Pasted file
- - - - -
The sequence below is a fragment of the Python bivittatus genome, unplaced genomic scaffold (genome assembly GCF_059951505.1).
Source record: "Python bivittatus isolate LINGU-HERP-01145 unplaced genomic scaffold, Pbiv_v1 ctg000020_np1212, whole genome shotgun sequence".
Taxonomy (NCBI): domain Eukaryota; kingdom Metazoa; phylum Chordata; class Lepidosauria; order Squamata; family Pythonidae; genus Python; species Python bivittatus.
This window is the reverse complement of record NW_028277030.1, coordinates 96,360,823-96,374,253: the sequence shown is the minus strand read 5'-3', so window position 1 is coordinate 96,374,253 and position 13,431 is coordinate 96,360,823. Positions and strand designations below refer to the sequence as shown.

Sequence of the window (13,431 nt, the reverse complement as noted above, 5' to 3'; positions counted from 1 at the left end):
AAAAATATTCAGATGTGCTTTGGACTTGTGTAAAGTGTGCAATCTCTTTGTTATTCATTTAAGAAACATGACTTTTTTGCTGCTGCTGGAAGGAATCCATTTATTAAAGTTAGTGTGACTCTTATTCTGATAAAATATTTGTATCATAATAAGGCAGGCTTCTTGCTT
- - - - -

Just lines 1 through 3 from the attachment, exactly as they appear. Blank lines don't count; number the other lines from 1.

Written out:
The sequence below is a fragment of the Python bivittatus genome, unplaced genomic scaffold (genome assembly GCF_059951505.1).
Source record: "Python bivittatus isolate LINGU-HERP-01145 unplaced genomic scaffold, Pbiv_v1 ctg000020_np1212, whole genome shotgun sequence".
Taxonomy (NCBI): domain Eukaryota; kingdom Metazoa; phylum Chordata; class Lepidosauria; order Squamata; family Pythonidae; genus Python; species Python bivittatus.